“It is difficult for asset managers to enter the space without the backing of a large asset management company,” Hawkins says. “Their ability to sustain their operations becomes difficult. We always welcome new entrants but are very cautious with respect to who they are.” 


The market cycle enters the later stages

It was another interesting year in the markets. A decade after the 2008–09 financial crisis, the longest bull run in history raged on. Yet 2019 was also marked by volatility, stemming from the ongoing trade dispute between the US and China. Being in the later stages of the cycle means things in the markets could change quickly – something investors had plenty of chances to witness in 2019.

“The past 12 months, even dating back to Q4 of 2018, saw high volatility,” says Francis Sabourin, director of wealth management, portfolio manager and investment advisor at Richardson GMP. “The systems in place now were trading out and down on everything. Now, there is no debt in the market, as market makers are staying away. That’s just normal in the end of a business cycle. This type of market can change quickly, so you need to be diversified in many sectors. You must also stick to your investment objectives and conform to your investor profiles. Trying to time the market is one of the worst things you can do.”

With 27 years in the business under his belt, Sabourin has seen many cycles come and go, but he says this one is different. “This is not a regular business cycle; it is very unpredictable. What has been unique is the rebound has been slower. Central banks and their quantitative easing policies have tried to extend this run. It hasn’t been a boom and bust, like in the past. This time, there was a little boom that kept going. There are many new tools, such as alternative approaches and buybacks, that have also helped keep the cycle alive."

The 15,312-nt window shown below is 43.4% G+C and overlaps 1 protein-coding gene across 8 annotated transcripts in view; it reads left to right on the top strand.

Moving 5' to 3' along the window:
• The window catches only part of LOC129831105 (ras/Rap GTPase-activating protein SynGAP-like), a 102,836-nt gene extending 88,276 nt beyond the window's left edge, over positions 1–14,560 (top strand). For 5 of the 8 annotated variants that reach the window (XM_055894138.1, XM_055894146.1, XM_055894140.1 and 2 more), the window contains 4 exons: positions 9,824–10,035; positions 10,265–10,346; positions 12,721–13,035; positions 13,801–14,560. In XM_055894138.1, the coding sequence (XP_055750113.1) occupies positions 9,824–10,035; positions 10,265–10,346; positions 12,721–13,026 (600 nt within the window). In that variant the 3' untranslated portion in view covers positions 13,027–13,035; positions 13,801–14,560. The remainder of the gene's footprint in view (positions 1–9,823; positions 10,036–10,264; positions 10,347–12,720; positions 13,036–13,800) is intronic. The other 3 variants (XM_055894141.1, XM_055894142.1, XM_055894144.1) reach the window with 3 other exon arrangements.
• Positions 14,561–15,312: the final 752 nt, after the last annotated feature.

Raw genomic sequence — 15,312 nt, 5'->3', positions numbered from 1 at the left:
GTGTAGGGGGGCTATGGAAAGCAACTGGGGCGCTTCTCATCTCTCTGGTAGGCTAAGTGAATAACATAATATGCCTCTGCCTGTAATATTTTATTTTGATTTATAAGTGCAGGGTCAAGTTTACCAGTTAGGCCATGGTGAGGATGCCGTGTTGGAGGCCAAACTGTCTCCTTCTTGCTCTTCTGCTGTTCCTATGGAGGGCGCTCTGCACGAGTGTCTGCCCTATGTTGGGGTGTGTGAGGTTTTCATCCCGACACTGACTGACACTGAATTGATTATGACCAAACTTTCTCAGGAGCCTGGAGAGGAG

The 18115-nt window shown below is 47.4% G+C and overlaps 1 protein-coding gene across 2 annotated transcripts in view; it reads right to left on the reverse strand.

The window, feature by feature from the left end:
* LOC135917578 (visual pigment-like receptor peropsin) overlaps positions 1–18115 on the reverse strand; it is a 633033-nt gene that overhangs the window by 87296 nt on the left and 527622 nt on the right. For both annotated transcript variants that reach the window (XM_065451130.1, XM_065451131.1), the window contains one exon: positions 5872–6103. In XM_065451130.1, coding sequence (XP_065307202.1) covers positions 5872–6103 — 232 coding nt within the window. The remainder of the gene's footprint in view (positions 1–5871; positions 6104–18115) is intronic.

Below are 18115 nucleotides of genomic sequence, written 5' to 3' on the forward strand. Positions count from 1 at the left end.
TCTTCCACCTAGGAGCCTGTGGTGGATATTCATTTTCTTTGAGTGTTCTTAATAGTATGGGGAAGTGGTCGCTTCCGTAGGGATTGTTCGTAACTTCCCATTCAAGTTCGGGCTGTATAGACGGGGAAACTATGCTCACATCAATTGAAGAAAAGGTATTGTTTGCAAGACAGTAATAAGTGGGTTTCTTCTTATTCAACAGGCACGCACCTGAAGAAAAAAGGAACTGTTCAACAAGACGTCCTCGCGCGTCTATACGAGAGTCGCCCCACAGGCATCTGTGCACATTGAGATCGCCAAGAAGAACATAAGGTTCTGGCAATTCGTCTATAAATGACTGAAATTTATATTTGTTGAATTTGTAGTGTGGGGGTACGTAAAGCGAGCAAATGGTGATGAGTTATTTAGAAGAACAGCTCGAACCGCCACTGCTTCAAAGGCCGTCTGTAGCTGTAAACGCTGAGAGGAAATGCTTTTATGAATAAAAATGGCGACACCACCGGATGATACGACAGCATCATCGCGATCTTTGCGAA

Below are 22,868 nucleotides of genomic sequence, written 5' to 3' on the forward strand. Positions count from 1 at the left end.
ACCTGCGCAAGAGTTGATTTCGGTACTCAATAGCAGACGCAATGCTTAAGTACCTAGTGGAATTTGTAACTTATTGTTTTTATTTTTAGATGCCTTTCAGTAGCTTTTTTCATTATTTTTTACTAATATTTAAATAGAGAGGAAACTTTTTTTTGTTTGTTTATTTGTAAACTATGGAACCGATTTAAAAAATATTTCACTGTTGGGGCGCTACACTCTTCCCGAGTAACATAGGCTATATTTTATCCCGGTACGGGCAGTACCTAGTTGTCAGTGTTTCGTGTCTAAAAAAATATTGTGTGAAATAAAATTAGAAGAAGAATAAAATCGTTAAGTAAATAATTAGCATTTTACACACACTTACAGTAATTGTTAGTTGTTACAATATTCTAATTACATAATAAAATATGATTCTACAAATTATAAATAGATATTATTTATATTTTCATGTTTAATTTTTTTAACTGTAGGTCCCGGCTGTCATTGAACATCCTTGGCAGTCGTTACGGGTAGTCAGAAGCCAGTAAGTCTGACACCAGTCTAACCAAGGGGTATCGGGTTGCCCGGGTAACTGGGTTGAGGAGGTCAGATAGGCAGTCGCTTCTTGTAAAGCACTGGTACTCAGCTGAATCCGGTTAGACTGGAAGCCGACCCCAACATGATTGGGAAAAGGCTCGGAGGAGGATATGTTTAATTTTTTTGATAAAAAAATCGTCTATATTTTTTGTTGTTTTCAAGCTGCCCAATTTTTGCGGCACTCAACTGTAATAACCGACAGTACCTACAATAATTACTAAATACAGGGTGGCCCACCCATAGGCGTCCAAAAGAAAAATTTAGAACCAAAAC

Sabourin also points to the speed at which information is consumed as a unique element of this market cycle. “In this cycle, the news is so fast, it is very impactful,” he says. “Before, we used to get the data, analyze it, write about it, read it and then implement our conclusion. Now, it happens in a nanosecond. If there is a tweet, there is new data. The world is faster than before.”

Even with the volatility in 2019, Sabourin says the year has brought some pleasant surprises in the markets. “I was surprised by the returns of the TSX and S&P 500,” he says. “Also, the bond market did quite well. Last year, we were expecting interest rates to be higher, which resulted in a negative or flat curve in some areas. This year, we were caught off guard because the bond yields have been higher than we thought, especially when you consider the negative yields we have seen in European countries. Canadian and US bonds have still been strong – maybe that has been because Europe has had to look to North American bonds to find decent returns.”

Still, Sabourin sees the late stage in the cycle for what it is and knows things can turn on a dime. And, he says, all the noise out there only increases the possibility of a recession.